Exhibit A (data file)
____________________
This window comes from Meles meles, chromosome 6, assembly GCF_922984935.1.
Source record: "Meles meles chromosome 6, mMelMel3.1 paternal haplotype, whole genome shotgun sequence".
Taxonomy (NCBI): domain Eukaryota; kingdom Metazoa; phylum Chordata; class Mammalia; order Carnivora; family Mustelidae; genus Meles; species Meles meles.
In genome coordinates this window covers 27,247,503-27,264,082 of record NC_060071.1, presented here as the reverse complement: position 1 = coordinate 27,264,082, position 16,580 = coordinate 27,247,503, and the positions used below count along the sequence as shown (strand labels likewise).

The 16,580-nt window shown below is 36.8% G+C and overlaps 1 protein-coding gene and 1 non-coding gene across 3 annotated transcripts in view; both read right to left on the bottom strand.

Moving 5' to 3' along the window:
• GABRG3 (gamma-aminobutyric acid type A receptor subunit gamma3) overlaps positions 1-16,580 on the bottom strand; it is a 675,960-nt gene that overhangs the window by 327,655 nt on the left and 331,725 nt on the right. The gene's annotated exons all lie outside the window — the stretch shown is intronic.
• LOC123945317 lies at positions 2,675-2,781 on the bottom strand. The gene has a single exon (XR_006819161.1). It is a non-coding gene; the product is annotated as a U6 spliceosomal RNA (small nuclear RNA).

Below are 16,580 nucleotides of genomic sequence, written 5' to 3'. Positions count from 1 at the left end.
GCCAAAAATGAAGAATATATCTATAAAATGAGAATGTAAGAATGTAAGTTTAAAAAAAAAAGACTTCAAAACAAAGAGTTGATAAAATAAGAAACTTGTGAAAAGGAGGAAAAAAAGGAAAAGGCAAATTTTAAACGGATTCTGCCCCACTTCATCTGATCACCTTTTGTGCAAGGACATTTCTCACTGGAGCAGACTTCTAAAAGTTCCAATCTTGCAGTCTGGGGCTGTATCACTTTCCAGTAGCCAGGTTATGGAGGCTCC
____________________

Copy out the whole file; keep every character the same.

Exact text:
This window comes from Meles meles, chromosome 6, assembly GCF_922984935.1.
Source record: "Meles meles chromosome 6, mMelMel3.1 paternal haplotype, whole genome shotgun sequence".
Taxonomy (NCBI): domain Eukaryota; kingdom Metazoa; phylum Chordata; class Mammalia; order Carnivora; family Mustelidae; genus Meles; species Meles meles.
In genome coordinates this window covers 27,247,503-27,264,082 of record NC_060071.1, presented here as the reverse complement: position 1 = coordinate 27,264,082, position 16,580 = coordinate 27,247,503, and the positions used below count along the sequence as shown (strand labels likewise).

The 16,580-nt window shown below is 36.8% G+C and overlaps 1 protein-coding gene and 1 non-coding gene across 3 annotated transcripts in view; both read right to left on the bottom strand.

Moving 5' to 3' along the window:
• GABRG3 (gamma-aminobutyric acid type A receptor subunit gamma3) overlaps positions 1-16,580 on the bottom strand; it is a 675,960-nt gene that overhangs the window by 327,655 nt on the left and 331,725 nt on the right. The gene's annotated exons all lie outside the window — the stretch shown is intronic.
• LOC123945317 lies at positions 2,675-2,781 on the bottom strand. The gene has a single exon (XR_006819161.1). It is a non-coding gene; the product is annotated as a U6 spliceosomal RNA (small nuclear RNA).

Below are 16,580 nucleotides of genomic sequence, written 5' to 3'. Positions count from 1 at the left end.
GCCAAAAATGAAGAATATATCTATAAAATGAGAATGTAAGAATGTAAGTTTAAAAAAAAAAGACTTCAAAACAAAGAGTTGATAAAATAAGAAACTTGTGAAAAGGAGGAAAAAAAGGAAAAGGCAAATTTTAAACGGATTCTGCCCCACTTCATCTGATCACCTTTTGTGCAAGGACATTTCTCACTGGAGCAGACTTCTAAAAGTTCCAATCTTGCAGTCTGGGGCTGTATCACTTTCCAGTAGCCAGGTTATGGAGGCTCC